Beat the Boycott? Shifting HiSilicon Engineers to Tsinghua Unigroup/Unisoc

State-controlled Unisoc is hiring many engineers from HiSilicon, report Digitimes & Business Korea. Unisoc (once known as Spreadtrum)is already shipping a 5G chip, the T7510. It’s made in a 6nm process at TSMC. See UNISOC/Ziguang Zhanrui & Hisense: Yet Another 5G competitor.

With the additional engineering talent, there’s no reason Unisoc can’t match and reproduce Huawei’s state-of-the-art 5G and other chips. Unigroup’s other subsidiary, Yangtze Memory, employs 2000 engineers. It is producing 64 layer 3D NAND chips in volume and sampling 128 layer chips, close to the state of the art. It just broke ground on a facility designed to triple production. See Yangtze Memory proves Chinese semiconductors can be competitive. Unigroup expects to invest US$24 billion in memory chips.

Being born in Seoul or California does not mean you will be better able to design chips. HiSilicon engineers have designed chips equal to the best of Qualcomm and Intel. If Unisoc hires many of them, it will quickly be able to match almost any chipmaker.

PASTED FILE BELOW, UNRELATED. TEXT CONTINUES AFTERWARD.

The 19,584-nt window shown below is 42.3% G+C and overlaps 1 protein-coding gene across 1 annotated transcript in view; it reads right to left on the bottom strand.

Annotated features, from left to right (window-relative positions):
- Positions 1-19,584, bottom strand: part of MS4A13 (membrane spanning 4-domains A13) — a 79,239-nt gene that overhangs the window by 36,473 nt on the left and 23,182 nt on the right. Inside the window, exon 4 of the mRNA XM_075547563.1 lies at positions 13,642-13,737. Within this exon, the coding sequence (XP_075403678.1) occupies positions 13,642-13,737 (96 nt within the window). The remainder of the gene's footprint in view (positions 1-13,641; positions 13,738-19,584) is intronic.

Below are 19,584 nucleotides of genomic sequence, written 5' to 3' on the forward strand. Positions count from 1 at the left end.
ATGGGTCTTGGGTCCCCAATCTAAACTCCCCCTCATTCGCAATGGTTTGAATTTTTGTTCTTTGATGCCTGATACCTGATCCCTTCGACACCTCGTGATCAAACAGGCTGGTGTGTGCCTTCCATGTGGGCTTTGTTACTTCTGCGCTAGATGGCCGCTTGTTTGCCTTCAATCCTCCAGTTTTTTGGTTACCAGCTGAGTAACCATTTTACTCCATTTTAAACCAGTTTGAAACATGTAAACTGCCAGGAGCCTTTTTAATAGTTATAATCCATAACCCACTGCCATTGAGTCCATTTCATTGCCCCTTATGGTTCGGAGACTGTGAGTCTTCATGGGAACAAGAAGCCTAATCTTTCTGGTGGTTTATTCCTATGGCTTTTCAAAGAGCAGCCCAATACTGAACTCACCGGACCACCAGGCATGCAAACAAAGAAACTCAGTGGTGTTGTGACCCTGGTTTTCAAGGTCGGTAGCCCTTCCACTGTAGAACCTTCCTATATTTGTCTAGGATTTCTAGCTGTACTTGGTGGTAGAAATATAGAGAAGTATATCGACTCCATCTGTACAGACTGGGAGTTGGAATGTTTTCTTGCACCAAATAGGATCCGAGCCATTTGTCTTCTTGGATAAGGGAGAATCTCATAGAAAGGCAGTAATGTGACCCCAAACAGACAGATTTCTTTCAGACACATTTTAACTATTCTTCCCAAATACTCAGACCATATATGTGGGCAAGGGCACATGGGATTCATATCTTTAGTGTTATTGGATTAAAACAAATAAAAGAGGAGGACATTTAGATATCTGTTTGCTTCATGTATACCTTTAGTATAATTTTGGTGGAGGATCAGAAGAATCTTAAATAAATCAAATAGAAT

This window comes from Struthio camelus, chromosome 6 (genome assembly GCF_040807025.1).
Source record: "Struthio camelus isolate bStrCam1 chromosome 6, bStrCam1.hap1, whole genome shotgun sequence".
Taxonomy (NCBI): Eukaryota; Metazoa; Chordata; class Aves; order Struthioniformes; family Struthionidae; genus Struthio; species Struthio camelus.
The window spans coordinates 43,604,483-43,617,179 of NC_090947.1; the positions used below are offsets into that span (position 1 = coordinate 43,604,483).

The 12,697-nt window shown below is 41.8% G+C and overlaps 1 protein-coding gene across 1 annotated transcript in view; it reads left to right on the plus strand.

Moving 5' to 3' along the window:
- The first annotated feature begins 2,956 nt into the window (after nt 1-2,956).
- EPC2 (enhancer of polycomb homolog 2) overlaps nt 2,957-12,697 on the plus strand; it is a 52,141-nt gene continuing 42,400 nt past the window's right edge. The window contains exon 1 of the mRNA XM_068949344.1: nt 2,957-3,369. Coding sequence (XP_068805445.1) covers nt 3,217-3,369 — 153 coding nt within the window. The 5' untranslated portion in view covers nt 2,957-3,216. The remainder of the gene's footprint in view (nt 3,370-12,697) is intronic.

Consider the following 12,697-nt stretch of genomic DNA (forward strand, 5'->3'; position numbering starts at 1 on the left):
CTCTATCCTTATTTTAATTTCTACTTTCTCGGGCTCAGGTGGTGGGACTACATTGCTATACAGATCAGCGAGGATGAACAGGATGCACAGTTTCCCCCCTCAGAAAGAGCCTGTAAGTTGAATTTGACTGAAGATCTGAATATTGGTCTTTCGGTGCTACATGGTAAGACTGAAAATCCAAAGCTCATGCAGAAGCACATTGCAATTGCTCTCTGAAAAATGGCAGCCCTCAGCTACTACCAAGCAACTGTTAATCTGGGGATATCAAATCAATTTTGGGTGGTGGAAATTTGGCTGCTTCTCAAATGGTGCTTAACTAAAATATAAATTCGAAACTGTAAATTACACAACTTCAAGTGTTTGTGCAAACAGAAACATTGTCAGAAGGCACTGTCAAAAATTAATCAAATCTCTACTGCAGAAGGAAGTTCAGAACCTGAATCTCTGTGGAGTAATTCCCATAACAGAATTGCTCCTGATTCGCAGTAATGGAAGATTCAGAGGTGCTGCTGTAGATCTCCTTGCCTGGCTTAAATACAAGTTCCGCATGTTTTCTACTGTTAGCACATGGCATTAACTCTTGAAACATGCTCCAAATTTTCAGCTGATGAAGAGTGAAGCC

MediaTek is shipping to Huawei millions of 5G chips manufactured at TSMC, including for the new Honor 10X Max and Honor 30 Youth. Both are superior phones that cost less than US$275. While the US is blocking TSMC direct sales to Huawei, TSMC is free to produce 5G chips for MediaTek and Unisoc. They in turn can and are selling the chips to Huawei. They are presumably charging more than Huawei’s direct cost, which will reduce but not eliminate Huawei’s profit on the phone.

It’s easy to see Unisoc and Huawei to collaborate closely going forward. Unisoc would design the chips, produce them at TSMC, and sell them to Huawei. China is committed to supporting Huawei by whatever means necessary. That includes servicing Huawei’s chip needs at Unisoc on a commercial arrangement that works well for both.

Unisoc CEO Stephen Chu was the Chief Strategy Officer of Hisilicon Semiconductors and Vice President of Strategy and Technology of Huawei Technologies. I’m sure the companies can work well together.

China’s Made in China 2025 program is supporting research on the EUV machines that are TSMC’s primary advantage over Chinese foundries. It would be a miracle if China has working EUV units in 2 or 3 years, but the Chinese have delivered many miracles like that.

Huawei will survive and ultimately thrive. The $20B research budget is producing an extraordinary range of advances.

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